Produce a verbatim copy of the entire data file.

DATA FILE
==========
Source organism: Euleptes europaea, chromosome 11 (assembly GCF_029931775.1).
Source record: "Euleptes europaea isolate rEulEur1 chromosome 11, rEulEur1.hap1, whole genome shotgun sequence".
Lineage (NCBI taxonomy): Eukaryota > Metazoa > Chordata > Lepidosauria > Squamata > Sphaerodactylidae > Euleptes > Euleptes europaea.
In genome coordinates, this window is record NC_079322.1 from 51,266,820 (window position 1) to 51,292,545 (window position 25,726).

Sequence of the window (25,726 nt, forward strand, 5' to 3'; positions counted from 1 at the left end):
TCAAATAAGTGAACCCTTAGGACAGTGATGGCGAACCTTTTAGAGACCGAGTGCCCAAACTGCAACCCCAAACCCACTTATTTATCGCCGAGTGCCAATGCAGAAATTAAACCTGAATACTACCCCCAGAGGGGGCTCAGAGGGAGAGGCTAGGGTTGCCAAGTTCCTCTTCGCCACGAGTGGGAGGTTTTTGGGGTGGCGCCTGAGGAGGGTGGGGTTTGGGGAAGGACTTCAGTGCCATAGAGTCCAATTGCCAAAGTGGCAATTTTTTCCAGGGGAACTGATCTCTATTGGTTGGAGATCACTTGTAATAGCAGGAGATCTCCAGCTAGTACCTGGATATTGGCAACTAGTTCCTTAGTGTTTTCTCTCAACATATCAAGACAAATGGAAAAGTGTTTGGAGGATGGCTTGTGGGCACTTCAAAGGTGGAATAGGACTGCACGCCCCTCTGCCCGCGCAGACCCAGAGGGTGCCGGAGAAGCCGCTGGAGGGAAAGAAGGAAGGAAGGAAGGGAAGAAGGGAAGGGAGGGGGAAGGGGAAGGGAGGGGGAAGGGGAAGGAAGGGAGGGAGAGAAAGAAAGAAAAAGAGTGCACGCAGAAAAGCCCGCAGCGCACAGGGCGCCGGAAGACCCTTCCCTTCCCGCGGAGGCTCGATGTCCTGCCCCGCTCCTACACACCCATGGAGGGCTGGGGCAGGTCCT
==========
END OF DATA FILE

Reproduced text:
Source organism: Euleptes europaea, chromosome 11 (assembly GCF_029931775.1).
Source record: "Euleptes europaea isolate rEulEur1 chromosome 11, rEulEur1.hap1, whole genome shotgun sequence".
Lineage (NCBI taxonomy): Eukaryota > Metazoa > Chordata > Lepidosauria > Squamata > Sphaerodactylidae > Euleptes > Euleptes europaea.
In genome coordinates, this window is record NC_079322.1 from 51,266,820 (window position 1) to 51,292,545 (window position 25,726).

Sequence of the window (25,726 nt, forward strand, 5' to 3'; positions counted from 1 at the left end):
TCAAATAAGTGAACCCTTAGGACAGTGATGGCGAACCTTTTAGAGACCGAGTGCCCAAACTGCAACCCCAAACCCACTTATTTATCGCCGAGTGCCAATGCAGAAATTAAACCTGAATACTACCCCCAGAGGGGGCTCAGAGGGAGAGGCTAGGGTTGCCAAGTTCCTCTTCGCCACGAGTGGGAGGTTTTTGGGGTGGCGCCTGAGGAGGGTGGGGTTTGGGGAAGGACTTCAGTGCCATAGAGTCCAATTGCCAAAGTGGCAATTTTTTCCAGGGGAACTGATCTCTATTGGTTGGAGATCACTTGTAATAGCAGGAGATCTCCAGCTAGTACCTGGATATTGGCAACTAGTTCCTTAGTGTTTTCTCTCAACATATCAAGACAAATGGAAAAGTGTTTGGAGGATGGCTTGTGGGCACTTCAAAGGTGGAATAGGACTGCACGCCCCTCTGCCCGCGCAGACCCAGAGGGTGCCGGAGAAGCCGCTGGAGGGAAAGAAGGAAGGAAGGAAGGGAAGAAGGGAAGGGAGGGGGAAGGGGAAGGGAGGGGGAAGGGGAAGGAAGGGAGGGAGAGAAAGAAAGAAAAAGAGTGCACGCAGAAAAGCCCGCAGCGCACAGGGCGCCGGAAGACCCTTCCCTTCCCGCGGAGGCTCGATGTCCTGCCCCGCTCCTACACACCCATGGAGGGCTGGGGCAGGTCCT